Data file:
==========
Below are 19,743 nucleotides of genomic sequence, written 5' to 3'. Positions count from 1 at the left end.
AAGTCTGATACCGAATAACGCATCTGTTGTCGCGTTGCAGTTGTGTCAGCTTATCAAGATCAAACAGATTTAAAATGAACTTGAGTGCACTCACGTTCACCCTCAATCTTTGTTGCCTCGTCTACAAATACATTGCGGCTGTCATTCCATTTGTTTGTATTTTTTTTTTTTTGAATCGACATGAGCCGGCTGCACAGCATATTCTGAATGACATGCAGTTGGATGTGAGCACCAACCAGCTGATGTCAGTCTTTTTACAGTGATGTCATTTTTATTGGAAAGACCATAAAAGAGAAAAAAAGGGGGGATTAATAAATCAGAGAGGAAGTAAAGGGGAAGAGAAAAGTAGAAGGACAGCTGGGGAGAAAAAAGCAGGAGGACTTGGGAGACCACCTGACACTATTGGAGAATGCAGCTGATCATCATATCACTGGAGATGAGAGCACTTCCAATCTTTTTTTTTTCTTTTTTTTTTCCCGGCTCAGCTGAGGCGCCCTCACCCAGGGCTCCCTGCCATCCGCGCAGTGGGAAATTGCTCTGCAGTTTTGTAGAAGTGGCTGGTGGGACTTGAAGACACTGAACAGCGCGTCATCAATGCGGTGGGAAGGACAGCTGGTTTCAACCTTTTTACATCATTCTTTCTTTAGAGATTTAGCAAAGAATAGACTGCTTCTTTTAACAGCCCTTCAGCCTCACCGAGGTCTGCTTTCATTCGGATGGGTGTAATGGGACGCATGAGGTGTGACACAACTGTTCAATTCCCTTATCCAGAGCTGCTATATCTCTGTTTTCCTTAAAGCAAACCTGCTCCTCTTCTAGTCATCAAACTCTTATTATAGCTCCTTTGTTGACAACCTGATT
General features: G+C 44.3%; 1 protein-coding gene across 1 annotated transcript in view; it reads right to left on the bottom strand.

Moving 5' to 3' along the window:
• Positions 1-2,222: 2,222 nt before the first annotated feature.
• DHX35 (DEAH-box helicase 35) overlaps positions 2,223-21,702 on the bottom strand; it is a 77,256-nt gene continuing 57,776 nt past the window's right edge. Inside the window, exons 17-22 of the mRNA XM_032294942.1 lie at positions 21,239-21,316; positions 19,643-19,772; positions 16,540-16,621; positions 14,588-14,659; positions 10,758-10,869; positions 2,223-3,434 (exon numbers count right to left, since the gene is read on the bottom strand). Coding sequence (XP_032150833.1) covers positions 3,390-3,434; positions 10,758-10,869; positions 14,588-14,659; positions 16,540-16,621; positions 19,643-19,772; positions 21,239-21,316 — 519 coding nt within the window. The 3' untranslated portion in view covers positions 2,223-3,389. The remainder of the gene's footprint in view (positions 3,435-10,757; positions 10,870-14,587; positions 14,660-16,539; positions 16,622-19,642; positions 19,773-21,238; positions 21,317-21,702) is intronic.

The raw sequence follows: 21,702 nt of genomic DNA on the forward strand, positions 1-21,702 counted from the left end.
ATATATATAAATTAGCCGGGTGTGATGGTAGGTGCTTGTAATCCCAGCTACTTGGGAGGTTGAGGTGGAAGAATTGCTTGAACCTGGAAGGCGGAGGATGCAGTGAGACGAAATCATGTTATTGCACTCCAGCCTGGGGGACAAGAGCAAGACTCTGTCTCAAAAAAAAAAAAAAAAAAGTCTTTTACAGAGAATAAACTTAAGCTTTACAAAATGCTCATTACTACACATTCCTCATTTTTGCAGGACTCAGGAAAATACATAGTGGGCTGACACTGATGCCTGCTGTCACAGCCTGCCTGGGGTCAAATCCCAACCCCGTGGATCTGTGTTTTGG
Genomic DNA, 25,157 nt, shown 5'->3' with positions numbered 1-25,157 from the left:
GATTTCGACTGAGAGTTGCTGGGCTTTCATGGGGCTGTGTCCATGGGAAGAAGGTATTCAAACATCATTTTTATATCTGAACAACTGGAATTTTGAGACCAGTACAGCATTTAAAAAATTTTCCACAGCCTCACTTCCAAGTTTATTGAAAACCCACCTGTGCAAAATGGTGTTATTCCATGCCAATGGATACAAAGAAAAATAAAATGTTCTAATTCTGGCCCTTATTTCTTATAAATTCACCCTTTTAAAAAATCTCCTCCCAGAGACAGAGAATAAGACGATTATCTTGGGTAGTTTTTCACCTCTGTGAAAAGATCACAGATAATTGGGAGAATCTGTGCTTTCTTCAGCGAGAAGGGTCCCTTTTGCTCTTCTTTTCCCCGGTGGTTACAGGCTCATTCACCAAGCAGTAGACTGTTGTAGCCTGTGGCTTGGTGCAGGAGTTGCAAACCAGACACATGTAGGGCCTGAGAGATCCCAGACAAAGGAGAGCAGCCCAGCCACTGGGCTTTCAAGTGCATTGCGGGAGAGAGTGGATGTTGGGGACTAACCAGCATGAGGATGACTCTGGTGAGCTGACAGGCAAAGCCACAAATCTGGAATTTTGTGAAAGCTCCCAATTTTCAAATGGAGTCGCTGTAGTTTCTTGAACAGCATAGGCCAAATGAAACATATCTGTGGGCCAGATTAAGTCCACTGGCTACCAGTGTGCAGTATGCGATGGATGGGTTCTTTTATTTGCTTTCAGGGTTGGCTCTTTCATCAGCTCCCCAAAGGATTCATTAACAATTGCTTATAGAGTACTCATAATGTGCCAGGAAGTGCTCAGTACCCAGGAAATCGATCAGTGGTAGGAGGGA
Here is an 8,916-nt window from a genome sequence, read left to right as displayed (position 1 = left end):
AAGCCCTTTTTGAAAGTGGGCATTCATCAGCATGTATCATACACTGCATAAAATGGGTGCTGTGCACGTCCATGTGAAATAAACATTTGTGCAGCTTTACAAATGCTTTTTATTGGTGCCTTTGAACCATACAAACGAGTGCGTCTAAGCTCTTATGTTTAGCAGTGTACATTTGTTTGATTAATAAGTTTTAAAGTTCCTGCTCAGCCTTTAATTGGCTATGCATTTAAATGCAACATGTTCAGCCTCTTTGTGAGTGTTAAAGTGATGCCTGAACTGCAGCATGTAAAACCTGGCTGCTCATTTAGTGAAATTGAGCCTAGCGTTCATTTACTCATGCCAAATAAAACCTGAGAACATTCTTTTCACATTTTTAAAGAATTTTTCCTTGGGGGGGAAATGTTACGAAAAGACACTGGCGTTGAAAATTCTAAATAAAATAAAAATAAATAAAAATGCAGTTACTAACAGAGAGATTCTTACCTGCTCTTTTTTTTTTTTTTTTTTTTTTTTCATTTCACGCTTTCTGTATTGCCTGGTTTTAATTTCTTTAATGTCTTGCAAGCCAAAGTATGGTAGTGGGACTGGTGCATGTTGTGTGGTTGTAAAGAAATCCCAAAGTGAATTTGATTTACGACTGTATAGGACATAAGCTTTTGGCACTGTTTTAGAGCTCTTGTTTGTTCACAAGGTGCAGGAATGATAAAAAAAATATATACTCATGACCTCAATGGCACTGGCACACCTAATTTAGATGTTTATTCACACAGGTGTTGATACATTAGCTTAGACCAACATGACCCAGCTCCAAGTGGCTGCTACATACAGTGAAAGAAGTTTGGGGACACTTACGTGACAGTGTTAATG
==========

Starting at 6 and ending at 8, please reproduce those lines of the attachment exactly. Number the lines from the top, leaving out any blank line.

• DHX35 (DEAH-box helicase 35) overlaps positions 2,223-21,702 on the bottom strand; it is a 77,256-nt gene continuing 57,776 nt past the window's right edge. Inside the window, exons 17-22 of the mRNA XM_032294942.1 lie at positions 21,239-21,316; positions 19,643-19,772; positions 16,540-16,621; positions 14,588-14,659; positions 10,758-10,869; positions 2,223-3,434 (exon numbers count right to left, since the gene is read on the bottom strand). Coding sequence (XP_032150833.1) covers positions 3,390-3,434; positions 10,758-10,869; positions 14,588-14,659; positions 16,540-16,621; positions 19,643-19,772; positions 21,239-21,316 — 519 coding nt within the window. The 3' untranslated portion in view covers positions 2,223-3,389. The remainder of the gene's footprint in view (positions 3,435-10,757; positions 10,870-14,587; positions 14,660-16,539; positions 16,622-19,642; positions 19,773-21,238; positions 21,317-21,702) is intronic.

The raw sequence follows: 21,702 nt of genomic DNA on the forward strand, positions 1-21,702 counted from the left end.
ATATATATAAATTAGCCGGGTGTGATGGTAGGTGCTTGTAATCCCAGCTACTTGGGAGGTTGAGGTGGAAGAATTGCTTGAACCTGGAAGGCGGAGGATGCAGTGAGACGAAATCATGTTATTGCACTCCAGCCTGGGGGACAAGAGCAAGACTCTGTCTCAAAAAAAAAAAAAAAAAAGTCTTTTACAGAGAATAAACTTAAGCTTTACAAAATGCTCATTACTACACATTCCTCATTTTTGCAGGACTCAGGAAAATACATAGTGGGCTGACACTGATGCCTGCTGTCACAGCCTGCCTGGGGTCAAATCCCAACCCCGTGGATCTGTGTTTTGG